But most importantly, it was a time of enthusiastic support for hard micro-economic reforms due to politicians such as Keating, Stockdale, Egan and Lucas who saw benefits that would not be realised until long after their own terms of government.
Privatisation was never a requirement of the NEM – many government-owned businesses continue to compete in it today – but an electricity market was seen as a necessary platform by which government could, if it wanted to, exit its financial exposure to the industry. During the 1990’s the Victorian and South Australian governments had parlous financial circumstances, which undoubtedly accounted for some of their enthusiasm. The Victorian energy privatisations of the late 1990’s were particularly successful, fundamentally transforming that state’s financial situation and economic confidence, resetting its economy from what had been a rust-belt towards two decades of nation-leading prosperity.
The National Grid Management Council (NGMC), chaired by John Landels and project managed by recently retired AEMC commissioner, Neville Henderson, designed a market that provides much of the framework the NEM continues to operate on, with:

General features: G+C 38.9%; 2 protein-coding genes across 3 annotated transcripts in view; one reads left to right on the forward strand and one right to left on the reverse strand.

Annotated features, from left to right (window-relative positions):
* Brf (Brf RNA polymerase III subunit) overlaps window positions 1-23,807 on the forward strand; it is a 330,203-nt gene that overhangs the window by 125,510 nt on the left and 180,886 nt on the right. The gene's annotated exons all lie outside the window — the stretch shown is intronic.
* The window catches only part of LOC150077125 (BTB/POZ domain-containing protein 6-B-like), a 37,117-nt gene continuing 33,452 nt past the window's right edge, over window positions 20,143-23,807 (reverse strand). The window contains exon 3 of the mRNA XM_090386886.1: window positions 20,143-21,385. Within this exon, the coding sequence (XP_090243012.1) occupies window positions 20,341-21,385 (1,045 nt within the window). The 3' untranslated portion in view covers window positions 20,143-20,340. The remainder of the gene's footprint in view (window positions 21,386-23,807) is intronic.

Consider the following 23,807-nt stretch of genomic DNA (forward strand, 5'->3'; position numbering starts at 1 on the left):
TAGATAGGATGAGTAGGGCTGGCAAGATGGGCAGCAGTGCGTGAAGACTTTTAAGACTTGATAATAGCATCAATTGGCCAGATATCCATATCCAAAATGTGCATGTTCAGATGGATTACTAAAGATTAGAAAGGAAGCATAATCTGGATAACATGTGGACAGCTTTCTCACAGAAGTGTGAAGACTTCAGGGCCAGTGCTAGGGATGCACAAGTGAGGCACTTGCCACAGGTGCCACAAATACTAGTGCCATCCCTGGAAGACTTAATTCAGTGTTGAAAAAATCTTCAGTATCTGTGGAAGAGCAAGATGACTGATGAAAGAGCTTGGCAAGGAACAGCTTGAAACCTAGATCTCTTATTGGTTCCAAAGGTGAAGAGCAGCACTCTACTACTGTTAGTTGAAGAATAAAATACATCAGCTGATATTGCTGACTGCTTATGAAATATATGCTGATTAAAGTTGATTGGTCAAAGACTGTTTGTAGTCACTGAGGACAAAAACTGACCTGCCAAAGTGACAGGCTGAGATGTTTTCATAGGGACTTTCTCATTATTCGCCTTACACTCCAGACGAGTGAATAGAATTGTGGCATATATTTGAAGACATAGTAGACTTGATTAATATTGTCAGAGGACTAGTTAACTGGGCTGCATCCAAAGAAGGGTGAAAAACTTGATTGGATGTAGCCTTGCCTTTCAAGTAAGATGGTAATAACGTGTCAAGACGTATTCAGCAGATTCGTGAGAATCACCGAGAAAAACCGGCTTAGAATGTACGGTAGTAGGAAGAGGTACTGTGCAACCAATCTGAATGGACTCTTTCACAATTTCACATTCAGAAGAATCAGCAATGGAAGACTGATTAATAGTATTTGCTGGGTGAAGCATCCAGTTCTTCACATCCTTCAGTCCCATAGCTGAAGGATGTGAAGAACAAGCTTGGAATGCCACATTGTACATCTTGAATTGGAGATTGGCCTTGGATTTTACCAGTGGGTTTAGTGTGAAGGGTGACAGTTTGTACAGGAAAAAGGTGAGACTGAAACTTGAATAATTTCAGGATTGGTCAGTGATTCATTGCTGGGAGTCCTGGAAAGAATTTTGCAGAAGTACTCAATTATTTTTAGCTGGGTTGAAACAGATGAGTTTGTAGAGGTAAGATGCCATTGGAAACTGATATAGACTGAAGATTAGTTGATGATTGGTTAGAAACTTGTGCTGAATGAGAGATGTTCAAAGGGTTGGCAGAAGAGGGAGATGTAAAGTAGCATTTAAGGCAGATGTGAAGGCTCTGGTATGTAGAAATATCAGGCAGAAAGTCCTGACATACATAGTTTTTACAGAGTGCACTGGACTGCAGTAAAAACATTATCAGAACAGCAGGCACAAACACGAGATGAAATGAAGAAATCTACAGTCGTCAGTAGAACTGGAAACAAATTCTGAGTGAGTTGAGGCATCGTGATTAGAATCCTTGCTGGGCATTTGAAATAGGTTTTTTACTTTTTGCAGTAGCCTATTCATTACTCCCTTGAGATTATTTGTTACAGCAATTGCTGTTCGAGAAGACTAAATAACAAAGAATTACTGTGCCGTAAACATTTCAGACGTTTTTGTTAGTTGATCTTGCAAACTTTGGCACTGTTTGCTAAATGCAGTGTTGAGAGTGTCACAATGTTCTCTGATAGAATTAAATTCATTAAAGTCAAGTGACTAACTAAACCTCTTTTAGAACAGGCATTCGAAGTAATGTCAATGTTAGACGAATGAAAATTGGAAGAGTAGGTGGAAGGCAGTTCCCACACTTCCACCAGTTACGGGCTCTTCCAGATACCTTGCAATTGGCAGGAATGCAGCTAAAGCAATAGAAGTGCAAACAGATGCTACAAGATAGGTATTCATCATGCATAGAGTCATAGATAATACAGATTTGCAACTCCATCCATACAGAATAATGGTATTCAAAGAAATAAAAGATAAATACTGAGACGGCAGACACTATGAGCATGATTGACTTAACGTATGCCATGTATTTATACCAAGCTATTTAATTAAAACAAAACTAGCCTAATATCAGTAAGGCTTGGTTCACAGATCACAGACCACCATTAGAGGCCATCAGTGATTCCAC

In order to reasonably manage the transition, retail choice was introduced progressively, and generators and retailers were allocated “vesting contracts” that declined as retail competition took hold.
From the mid-1990’s industry gained experience with these radical concepts firstly with a series of paper trials, then some more serious pre-NEM markets, with names such as “Vicpool”, “ELEX” and “NEM1”.
In an example of the wheel turning with nothing new, a key debate held in the mid-1990’s was whether to follow the UK preference of an energy-only market or the US preference of separate energy and capacity markets. The NGMC followed the UK’s lead, and also other areas like applying incentive-based, or “CPI-x”, regulation of monopoly assets with five-year price caps. And also by allowing generators to self, rather than centrally, commit their units from day to day.
The NGMC wrote the design in the National Electricity Code, which mostly lives on into what we call the NEM rules today. They knew the arrangements would need to evolve, so they created the National Electricity Code Administrator (NECA) to handle rule changes. Transmission regulation was performed by the Australian Competition and Consumer Commission (ACCC), while Distribution and Retail regulation were performed by state regulators. This whole structure was empowered by the National Electricity Law (NEL), legislated in South Australia and reflected into each participating jurisdiction’s Electricity Act. 20 years into the national market, the NEM remains legally a state function.